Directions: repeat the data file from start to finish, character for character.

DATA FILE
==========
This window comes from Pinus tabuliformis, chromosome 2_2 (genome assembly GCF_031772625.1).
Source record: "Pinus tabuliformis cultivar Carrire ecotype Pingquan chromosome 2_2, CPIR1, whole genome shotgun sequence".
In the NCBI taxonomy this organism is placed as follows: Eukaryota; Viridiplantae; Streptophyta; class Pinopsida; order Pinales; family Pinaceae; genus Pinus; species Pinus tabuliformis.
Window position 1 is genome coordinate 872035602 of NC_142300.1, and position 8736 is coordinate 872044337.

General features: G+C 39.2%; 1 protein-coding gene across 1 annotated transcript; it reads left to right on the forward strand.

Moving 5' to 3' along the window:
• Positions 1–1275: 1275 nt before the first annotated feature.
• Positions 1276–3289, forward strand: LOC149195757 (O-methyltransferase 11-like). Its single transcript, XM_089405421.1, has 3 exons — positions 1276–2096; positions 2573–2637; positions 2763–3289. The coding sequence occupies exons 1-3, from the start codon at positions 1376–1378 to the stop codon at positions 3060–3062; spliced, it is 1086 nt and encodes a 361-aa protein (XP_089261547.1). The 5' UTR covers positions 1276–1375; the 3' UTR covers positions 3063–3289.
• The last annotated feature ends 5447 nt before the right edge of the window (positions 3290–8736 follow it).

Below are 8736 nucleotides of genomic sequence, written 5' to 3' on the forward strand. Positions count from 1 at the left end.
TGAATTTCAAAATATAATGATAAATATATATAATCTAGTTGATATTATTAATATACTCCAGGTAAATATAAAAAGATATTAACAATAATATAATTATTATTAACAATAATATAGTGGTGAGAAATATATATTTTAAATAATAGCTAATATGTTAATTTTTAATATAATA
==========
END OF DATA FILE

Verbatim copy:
This window comes from Pinus tabuliformis, chromosome 2_2 (genome assembly GCF_031772625.1).
Source record: "Pinus tabuliformis cultivar Carrire ecotype Pingquan chromosome 2_2, CPIR1, whole genome shotgun sequence".
In the NCBI taxonomy this organism is placed as follows: Eukaryota; Viridiplantae; Streptophyta; class Pinopsida; order Pinales; family Pinaceae; genus Pinus; species Pinus tabuliformis.
Window position 1 is genome coordinate 872035602 of NC_142300.1, and position 8736 is coordinate 872044337.

General features: G+C 39.2%; 1 protein-coding gene across 1 annotated transcript; it reads left to right on the forward strand.

Moving 5' to 3' along the window:
• Positions 1–1275: 1275 nt before the first annotated feature.
• Positions 1276–3289, forward strand: LOC149195757 (O-methyltransferase 11-like). Its single transcript, XM_089405421.1, has 3 exons — positions 1276–2096; positions 2573–2637; positions 2763–3289. The coding sequence occupies exons 1-3, from the start codon at positions 1376–1378 to the stop codon at positions 3060–3062; spliced, it is 1086 nt and encodes a 361-aa protein (XP_089261547.1). The 5' UTR covers positions 1276–1375; the 3' UTR covers positions 3063–3289.
• The last annotated feature ends 5447 nt before the right edge of the window (positions 3290–8736 follow it).

Below are 8736 nucleotides of genomic sequence, written 5' to 3' on the forward strand. Positions count from 1 at the left end.
TGAATTTCAAAATATAATGATAAATATATATAATCTAGTTGATATTATTAATATACTCCAGGTAAATATAAAAAGATATTAACAATAATATAATTATTATTAACAATAATATAGTGGTGAGAAATATATATTTTAAATAATAGCTAATATGTTAATTTTTAATATAATA